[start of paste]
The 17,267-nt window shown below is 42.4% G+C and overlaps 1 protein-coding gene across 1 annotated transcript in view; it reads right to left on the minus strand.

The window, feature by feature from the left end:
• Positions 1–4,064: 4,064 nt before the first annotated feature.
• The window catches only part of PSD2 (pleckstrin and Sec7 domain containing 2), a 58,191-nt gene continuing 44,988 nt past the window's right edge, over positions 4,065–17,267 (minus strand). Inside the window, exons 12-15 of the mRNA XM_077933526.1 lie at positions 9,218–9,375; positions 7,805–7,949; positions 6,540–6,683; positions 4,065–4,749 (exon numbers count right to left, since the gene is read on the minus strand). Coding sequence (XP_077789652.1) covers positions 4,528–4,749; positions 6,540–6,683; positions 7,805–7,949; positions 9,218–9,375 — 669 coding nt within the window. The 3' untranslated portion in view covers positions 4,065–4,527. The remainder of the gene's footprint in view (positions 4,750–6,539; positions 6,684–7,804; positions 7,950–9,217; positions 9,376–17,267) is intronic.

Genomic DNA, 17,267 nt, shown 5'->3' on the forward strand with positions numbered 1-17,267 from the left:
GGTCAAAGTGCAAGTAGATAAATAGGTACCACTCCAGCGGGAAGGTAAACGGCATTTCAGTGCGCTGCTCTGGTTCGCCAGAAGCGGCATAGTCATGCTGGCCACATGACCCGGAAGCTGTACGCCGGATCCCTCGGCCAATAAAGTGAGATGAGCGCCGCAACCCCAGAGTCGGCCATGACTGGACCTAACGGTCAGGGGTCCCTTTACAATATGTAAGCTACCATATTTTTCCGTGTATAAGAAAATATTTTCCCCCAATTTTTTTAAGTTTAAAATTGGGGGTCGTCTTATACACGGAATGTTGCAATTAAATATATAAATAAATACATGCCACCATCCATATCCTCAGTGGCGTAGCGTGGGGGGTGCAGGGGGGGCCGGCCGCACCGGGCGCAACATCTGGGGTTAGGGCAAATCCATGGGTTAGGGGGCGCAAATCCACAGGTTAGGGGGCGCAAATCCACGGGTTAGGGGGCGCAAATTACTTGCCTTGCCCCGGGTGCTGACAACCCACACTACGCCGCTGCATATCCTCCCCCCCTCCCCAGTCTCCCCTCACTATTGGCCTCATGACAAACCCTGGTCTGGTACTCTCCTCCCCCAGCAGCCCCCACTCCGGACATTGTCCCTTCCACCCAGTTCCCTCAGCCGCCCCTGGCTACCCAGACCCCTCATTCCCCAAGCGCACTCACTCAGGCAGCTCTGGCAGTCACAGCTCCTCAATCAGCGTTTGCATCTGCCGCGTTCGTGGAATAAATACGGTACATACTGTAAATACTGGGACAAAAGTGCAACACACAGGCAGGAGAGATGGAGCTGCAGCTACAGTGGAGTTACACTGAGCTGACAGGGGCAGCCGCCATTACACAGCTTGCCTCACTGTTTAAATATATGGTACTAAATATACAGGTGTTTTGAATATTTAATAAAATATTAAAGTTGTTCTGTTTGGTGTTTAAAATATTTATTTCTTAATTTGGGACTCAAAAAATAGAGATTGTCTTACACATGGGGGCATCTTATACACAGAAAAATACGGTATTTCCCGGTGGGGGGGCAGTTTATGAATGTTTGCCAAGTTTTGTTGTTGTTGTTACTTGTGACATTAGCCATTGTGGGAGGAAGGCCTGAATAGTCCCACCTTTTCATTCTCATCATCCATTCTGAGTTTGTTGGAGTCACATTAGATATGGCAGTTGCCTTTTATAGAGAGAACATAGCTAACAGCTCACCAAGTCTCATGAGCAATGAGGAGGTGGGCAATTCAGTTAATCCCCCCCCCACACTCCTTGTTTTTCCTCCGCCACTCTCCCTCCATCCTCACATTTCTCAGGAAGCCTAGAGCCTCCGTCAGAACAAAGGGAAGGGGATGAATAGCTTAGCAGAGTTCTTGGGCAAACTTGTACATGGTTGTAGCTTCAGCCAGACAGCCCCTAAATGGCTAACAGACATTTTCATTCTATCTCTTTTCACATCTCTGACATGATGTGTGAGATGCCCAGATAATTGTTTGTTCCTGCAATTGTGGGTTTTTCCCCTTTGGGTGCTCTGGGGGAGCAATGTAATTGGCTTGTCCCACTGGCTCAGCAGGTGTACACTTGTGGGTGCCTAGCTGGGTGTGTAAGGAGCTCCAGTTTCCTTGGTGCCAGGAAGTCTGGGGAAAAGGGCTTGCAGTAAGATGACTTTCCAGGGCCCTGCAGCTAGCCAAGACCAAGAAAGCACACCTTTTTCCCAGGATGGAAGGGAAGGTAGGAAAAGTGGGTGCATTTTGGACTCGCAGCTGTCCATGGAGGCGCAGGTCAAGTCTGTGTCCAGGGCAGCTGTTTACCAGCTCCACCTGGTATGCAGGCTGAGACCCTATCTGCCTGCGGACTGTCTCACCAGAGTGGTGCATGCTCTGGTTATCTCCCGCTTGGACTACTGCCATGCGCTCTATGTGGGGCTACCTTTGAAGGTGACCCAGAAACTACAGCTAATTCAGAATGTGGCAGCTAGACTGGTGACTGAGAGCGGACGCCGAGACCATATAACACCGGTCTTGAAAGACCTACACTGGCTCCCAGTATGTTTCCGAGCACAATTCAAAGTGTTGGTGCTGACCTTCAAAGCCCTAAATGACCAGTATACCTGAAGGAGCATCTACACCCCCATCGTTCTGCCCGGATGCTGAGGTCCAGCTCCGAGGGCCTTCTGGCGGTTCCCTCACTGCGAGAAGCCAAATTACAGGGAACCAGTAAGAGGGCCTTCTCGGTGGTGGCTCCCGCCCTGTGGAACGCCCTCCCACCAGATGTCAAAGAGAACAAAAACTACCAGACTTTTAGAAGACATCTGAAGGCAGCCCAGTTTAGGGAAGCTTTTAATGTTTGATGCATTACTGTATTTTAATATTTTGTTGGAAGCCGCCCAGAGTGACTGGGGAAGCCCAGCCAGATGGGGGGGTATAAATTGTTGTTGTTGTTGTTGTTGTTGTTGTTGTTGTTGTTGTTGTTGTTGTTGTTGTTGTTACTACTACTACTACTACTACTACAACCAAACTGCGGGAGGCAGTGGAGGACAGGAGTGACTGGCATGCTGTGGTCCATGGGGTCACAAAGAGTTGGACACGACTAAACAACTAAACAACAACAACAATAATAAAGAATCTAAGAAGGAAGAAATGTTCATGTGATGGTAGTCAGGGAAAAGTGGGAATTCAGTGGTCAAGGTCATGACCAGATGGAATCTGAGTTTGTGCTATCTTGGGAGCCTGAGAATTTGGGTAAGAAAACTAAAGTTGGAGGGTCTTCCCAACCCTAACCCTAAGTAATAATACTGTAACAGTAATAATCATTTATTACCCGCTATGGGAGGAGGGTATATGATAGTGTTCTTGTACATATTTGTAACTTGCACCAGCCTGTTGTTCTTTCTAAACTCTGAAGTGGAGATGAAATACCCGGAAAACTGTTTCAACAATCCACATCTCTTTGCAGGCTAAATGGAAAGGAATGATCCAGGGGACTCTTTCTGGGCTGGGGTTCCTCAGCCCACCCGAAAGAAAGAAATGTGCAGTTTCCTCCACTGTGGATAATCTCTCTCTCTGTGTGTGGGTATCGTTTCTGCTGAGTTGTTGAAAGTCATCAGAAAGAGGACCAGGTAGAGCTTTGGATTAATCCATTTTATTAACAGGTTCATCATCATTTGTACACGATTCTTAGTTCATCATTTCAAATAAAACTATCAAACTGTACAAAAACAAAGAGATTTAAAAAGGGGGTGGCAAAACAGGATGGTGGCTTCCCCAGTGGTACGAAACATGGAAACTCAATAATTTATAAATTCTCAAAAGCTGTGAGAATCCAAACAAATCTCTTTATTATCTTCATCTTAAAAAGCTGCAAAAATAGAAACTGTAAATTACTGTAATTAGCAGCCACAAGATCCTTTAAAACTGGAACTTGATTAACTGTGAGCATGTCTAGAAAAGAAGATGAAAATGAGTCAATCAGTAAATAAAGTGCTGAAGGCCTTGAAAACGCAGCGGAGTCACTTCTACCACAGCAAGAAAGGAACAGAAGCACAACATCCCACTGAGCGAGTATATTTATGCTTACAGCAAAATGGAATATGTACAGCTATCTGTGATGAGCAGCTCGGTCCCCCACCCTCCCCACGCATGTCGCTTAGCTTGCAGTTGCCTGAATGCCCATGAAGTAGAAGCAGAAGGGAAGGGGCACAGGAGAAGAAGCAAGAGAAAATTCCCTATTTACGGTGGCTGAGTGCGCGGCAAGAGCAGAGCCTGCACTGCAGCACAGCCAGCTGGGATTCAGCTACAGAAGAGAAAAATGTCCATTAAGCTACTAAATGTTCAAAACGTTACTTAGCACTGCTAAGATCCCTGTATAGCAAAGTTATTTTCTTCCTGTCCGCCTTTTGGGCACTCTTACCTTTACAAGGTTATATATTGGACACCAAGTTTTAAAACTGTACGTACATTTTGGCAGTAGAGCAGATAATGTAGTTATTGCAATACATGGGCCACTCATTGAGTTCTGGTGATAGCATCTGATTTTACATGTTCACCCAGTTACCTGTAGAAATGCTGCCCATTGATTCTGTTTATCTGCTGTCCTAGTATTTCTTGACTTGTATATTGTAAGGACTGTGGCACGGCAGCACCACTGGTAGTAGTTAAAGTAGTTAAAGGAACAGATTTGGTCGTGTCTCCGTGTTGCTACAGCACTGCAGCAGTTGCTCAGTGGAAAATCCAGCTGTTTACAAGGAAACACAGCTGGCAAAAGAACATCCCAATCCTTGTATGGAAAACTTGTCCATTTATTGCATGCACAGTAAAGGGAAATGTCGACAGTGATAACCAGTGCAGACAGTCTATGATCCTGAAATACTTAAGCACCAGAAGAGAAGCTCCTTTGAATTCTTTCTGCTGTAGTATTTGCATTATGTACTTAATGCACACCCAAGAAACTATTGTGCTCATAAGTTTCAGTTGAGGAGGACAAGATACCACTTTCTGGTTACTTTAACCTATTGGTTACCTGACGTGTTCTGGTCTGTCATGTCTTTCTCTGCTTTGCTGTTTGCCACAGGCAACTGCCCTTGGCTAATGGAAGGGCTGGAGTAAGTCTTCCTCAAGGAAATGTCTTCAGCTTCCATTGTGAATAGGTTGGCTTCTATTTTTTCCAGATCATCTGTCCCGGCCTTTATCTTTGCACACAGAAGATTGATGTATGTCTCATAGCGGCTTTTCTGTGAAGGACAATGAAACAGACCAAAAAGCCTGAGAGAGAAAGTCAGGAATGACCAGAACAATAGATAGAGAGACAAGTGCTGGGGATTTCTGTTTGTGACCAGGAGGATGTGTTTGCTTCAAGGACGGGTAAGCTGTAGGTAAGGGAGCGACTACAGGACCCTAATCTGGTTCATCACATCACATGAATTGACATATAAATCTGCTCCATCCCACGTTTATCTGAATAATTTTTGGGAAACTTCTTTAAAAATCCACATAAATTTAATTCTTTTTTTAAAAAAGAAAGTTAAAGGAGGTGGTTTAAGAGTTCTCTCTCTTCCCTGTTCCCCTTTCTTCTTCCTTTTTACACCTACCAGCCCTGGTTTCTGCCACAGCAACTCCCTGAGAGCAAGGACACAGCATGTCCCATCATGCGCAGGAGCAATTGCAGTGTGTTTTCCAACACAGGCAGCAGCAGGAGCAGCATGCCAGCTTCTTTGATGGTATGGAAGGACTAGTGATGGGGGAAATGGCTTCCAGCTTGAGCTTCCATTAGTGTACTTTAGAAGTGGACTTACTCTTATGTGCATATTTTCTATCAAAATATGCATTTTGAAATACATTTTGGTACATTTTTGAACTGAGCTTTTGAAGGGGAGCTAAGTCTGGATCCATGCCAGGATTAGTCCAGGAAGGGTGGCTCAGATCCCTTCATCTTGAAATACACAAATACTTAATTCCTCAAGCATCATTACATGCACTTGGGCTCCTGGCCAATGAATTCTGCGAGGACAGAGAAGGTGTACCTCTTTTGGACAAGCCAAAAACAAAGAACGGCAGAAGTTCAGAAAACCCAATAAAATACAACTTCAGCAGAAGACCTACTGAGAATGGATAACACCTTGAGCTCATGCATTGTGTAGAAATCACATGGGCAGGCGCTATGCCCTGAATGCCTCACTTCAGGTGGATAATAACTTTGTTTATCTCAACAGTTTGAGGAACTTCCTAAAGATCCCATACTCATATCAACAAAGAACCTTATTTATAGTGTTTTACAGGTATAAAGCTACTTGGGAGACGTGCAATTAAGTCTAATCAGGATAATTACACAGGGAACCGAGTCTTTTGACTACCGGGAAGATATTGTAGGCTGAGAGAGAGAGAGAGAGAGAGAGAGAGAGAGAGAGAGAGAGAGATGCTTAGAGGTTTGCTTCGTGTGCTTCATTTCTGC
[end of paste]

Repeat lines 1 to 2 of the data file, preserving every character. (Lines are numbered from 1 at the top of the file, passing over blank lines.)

The 17,267-nt window shown below is 42.4% G+C and overlaps 1 protein-coding gene across 1 annotated transcript in view; it reads right to left on the minus strand.

The window, feature by feature from the left end: